“Other scenarios might include replacing the motherboard in a name brand computer and having your original recovery CDs refusing to install because they no longer recognize the PC as the one for which they were intended. Microsoft had to have a workaround for such instances.”
This view is supported by a comment written by my “Windows Vista Secrets” co-author, Paul Thurrott, in the 8-step outline of the procedure that he published on Jan. 29. I tested the process and printed a complete, 11-step version of the procedure in my Feb. 1 article. Paul’s sources say that the Vista clean-install method is documented in the internal knowledge base that’s made available to Microsoft support people.
Upgrade trick works with MS Office, too
Reader Kent Hansen reports that Microsoft Office also upgrades itself over a nonactivated version of itself:
- “I was suprised to see last fall that if I took Microsoft up on the 60-day free MS Office trial link on my new Gateway notebook that turning the 60-day trial into a licensed version required only an ‘upgrade’ version of Office.
- “I believe it was Office 2000 that, when installing clean from an upgrade CD, would ask for a previous version CD. But if you told it to look (browse) the CD drive that had the upgrade you were installing, it would find itself and accept it as proof of a “previous version”! I suspect this trick works on a number of MS products, actually.
Vista’s behavior of installing its upgrade version over any install of Vista looks more and more like a deliberate decision on Microsoft’s part to make the install easy and less expensive than the full version of its software. The full version increasingly resembles the “golden casket” that undertakers routinely show to bereaved family members. No one expects the family to actually buy the gold-plated model, but it makes the other models seem less overpriced.
European prices for Vista seem jacked-up
Our readers in the United Kingdom are reporting that Microsoft is charging inflated prices for Windows Vista that are the same numbers in pounds as Americans are paying in dollars. That represents almost double the U.S. price. As Chris Bunton puts it:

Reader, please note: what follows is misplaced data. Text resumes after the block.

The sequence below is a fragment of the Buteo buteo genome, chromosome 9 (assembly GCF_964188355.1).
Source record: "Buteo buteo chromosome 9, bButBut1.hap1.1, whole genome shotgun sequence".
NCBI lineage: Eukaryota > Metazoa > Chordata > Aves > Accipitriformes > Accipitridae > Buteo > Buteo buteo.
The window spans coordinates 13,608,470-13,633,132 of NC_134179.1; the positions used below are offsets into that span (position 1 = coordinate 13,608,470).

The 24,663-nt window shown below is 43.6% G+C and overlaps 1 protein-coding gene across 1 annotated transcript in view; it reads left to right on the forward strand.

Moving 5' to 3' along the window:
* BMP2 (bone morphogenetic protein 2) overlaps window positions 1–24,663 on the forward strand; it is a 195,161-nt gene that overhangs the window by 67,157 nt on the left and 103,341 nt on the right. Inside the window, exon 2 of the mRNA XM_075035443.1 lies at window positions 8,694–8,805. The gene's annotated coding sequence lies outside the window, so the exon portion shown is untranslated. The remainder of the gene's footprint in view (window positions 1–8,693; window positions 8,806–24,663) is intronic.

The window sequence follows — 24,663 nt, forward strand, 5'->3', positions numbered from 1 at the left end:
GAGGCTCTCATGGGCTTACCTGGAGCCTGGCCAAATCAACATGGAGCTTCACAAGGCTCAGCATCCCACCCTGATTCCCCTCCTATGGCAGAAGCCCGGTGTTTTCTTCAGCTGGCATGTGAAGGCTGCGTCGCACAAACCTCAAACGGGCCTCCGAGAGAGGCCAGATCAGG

- “How about highlighting Microsoft’s outrageous differential pricing internationally? For instance, in the U.K., the Vista Home Premium upgrade is priced at GBP 149.99 — that’s $294.58 at current rates, and a whopping 88.8% premium over the U.S. price.
“Bill Gates on U.K. TV pretended there is little difference, except for short-term exchange-rate differences, which was really rather disingenuous.
“When there is so much gouging of the market, who is surprised that honest consumers are keen to use any trick in the book to get it at a reasonable price, or else just decide to pass on the upgrade idea? The story is the same for Office 2007.”
OEM versions and educational discounts to come
I said last week that I’d write about other ways to get Vista for less than full price. These include buying OEM (Original Equipment Manufacturer) versions and by using educational discounts.
I received so many great leads this week from my readers on the Vista upgrade process, however, that I couldn’t get to everything that I wanted to reveal about discount marketing channels. I’ll just say again that buying the OEM version of Windows doesn’t qualify the buyer to receive telephone support from Microsoft. Buying a retail package in a store usually does. I promise to cover these topics and more in the next few weeks.
Readers Walker, Hansen, Harris, and Bunton will receive a gift certificate for a book, CD, or DVD of their choice for being the first to send me tips that I printed.
Brian Livingston is editorial director of the Windows Secrets Newsletter and the co-author of Windows Vista Secrets and 10 other books.